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Re: BURROWING SEGNOSAURS
In a message dated 96-02-29 15:12:00 EST, email@example.com (Darren Naish)
>One question that arises, however, is 'Are segnosaur claws like those of
>megatheres?'. Though I've seen a fair few megathere claws, I'm none too sure
>here, but my recollection is that they are far more hook-like than those of
>_Segnosaurus_ et al. Though this certainly doesn't rule out the analogy, it
>opened different interpretations for others. Uncle Bob, for example, insists
>that segnosaurs have ideal digging claws - long and straight, like those of
>badger, he says. Somehow I just can't imagine a 2 ton dinosaur merrily
>tunnelling its way beneath the Cretaceous topsoil.
Except for their relative size, segnosaur claws aren't very similar to
edentate claws. For example, I don't think segnosaurs walked on all fours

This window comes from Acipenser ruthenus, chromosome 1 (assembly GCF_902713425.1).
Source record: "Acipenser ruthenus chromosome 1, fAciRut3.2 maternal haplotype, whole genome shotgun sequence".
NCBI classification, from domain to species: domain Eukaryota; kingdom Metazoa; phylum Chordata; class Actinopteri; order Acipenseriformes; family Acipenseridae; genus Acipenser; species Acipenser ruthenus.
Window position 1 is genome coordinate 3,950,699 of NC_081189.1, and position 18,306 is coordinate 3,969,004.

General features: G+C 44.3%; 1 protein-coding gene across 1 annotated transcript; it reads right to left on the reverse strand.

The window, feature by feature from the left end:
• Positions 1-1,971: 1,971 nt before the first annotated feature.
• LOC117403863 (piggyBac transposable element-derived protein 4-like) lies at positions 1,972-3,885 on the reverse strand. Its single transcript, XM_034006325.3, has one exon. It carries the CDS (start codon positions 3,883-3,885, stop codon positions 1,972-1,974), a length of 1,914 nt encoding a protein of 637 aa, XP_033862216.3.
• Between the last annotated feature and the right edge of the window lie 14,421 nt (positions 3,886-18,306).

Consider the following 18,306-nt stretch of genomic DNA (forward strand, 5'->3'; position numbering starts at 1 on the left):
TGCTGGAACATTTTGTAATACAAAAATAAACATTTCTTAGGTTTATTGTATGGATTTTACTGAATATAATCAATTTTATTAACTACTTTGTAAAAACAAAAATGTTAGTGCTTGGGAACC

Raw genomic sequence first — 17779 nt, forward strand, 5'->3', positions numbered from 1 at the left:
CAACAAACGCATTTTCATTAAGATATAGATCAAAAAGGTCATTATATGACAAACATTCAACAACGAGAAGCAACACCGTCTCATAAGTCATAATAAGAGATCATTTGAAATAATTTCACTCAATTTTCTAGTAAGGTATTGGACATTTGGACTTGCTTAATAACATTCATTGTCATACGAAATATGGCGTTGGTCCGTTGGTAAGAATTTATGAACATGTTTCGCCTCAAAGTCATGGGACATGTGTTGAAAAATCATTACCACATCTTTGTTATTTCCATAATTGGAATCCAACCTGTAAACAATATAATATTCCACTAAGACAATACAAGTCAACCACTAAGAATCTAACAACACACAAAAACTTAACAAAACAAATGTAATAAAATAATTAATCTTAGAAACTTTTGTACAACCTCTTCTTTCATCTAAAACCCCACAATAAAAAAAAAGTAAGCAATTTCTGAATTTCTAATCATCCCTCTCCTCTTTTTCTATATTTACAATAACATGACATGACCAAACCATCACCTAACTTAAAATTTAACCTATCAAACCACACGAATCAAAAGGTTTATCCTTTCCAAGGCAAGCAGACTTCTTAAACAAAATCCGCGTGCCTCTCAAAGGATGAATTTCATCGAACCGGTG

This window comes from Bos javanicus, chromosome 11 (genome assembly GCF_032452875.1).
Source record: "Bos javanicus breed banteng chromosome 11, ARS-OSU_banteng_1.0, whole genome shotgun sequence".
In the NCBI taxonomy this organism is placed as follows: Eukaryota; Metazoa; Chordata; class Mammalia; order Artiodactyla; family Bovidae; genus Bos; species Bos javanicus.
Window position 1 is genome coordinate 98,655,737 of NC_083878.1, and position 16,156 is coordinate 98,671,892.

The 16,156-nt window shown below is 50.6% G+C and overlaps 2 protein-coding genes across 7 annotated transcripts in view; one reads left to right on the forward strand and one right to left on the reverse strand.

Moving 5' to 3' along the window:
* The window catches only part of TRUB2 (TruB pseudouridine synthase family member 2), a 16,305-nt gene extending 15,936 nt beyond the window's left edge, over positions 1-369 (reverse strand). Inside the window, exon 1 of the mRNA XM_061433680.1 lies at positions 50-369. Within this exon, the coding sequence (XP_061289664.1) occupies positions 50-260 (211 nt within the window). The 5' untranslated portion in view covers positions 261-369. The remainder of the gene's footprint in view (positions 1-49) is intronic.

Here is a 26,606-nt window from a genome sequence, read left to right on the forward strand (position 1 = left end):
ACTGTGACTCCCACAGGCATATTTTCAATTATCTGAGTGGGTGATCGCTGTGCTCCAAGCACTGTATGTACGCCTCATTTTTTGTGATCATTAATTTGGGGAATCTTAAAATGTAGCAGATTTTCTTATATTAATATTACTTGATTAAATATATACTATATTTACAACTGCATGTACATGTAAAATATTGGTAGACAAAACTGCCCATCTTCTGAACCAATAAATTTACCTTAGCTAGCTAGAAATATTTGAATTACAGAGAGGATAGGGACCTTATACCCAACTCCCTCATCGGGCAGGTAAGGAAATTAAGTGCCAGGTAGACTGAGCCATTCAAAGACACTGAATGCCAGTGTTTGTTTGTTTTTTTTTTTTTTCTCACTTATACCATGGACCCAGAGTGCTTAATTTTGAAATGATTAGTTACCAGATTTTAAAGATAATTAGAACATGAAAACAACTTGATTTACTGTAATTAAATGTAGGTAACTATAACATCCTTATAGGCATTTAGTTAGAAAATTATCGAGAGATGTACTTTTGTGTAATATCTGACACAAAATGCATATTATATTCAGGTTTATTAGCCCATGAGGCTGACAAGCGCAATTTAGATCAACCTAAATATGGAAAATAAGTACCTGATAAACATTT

with their manual claws turned under. Also, the manual claws for _Alxasaurus_
and _Therizinosaurus_, the only two taxa for which the manual claws are
known, are quite different in proportions, curvature, and absolute size. One
hallmark is that they are strongly compressed transversely (both manual and
pedal claws, actually), which is one way Nessov was able to identify them in
the fossil record.
I can't be certain, but the longest and strongest manual digit seems to be
the _first_ (the "brontosaur" pattern), even though the corresponding
metacarpal is shortest. This seems to be the case with the type specimen of
_Alxasaurus_--though it was not restored that way in the mounted cast in the
_Greatest Show Unearthed_ traveling dinosaur exhibition. _Alxasaurus_ is the
only segnosaur known with a more or less complete manus.
Burrowing seems out of the question, not only because of the sheer size of
the animals but because transversely compressed claws would be rather useless
for digging with--like trying to dig a hole with a scythe. Claws designed for
digging would probably be shorter and thicker, so as to get some shoveling
action and leverage. But I can see segnosaur claws as useful for ripping open
termite and ant colonies (or marauding tarbosaurinids).